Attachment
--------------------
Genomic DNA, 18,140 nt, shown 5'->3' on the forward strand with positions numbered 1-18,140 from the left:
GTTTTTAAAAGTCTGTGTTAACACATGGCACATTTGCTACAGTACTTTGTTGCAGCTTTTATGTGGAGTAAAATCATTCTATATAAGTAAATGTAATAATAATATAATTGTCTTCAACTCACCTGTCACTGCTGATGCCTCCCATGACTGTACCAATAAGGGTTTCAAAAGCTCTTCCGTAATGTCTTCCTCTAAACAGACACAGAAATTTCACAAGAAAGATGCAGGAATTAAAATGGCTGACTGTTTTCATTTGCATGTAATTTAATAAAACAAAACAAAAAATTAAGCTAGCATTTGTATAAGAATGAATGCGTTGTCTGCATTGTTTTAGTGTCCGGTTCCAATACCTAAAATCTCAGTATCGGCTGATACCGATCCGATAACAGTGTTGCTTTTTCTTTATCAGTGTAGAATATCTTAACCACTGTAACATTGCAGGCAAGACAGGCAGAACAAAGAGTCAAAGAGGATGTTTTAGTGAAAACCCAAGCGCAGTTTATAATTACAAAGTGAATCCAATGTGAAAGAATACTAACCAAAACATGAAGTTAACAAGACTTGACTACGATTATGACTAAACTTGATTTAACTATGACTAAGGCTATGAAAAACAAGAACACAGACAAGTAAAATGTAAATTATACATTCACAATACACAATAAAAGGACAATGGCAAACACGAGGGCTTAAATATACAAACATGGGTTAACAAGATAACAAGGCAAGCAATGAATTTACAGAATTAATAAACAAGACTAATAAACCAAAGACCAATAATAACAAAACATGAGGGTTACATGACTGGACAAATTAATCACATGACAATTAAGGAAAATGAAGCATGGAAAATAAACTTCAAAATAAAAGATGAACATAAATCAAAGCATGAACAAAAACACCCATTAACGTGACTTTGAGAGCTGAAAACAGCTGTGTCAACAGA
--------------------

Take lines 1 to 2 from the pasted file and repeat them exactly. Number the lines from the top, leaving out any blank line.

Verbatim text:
Genomic DNA, 18,140 nt, shown 5'->3' on the forward strand with positions numbered 1-18,140 from the left:
GTTTTTAAAAGTCTGTGTTAACACATGGCACATTTGCTACAGTACTTTGTTGCAGCTTTTATGTGGAGTAAAATCATTCTATATAAGTAAATGTAATAATAATATAATTGTCTTCAACTCACCTGTCACTGCTGATGCCTCCCATGACTGTACCAATAAGGGTTTCAAAAGCTCTTCCGTAATGTCTTCCTCTAAACAGACACAGAAATTTCACAAGAAAGATGCAGGAATTAAAATGGCTGACTGTTTTCATTTGCATGTAATTTAATAAAACAAAACAAAAAATTAAGCTAGCATTTGTATAAGAATGAATGCGTTGTCTGCATTGTTTTAGTGTCCGGTTCCAATACCTAAAATCTCAGTATCGGCTGATACCGATCCGATAACAGTGTTGCTTTTTCTTTATCAGTGTAGAATATCTTAACCACTGTAACATTGCAGGCAAGACAGGCAGAACAAAGAGTCAAAGAGGATGTTTTAGTGAAAACCCAAGCGCAGTTTATAATTACAAAGTGAATCCAATGTGAAAGAATACTAACCAAAACATGAAGTTAACAAGACTTGACTACGATTATGACTAAACTTGATTTAACTATGACTAAGGCTATGAAAAACAAGAACACAGACAAGTAAAATGTAAATTATACATTCACAATACACAATAAAAGGACAATGGCAAACACGAGGGCTTAAATATACAAACATGGGTTAACAAGATAACAAGGCAAGCAATGAATTTACAGAATTAATAAACAAGACTAATAAACCAAAGACCAATAATAACAAAACATGAGGGTTACATGACTGGACAAATTAATCACATGACAATTAAGGAAAATGAAGCATGGAAAATAAACTTCAAAATAAAAGATGAACATAAATCAAAGCATGAACAAAAACACCCATTAACGTGACTTTGAGAGCTGAAAACAGCTGTGTCAACAGA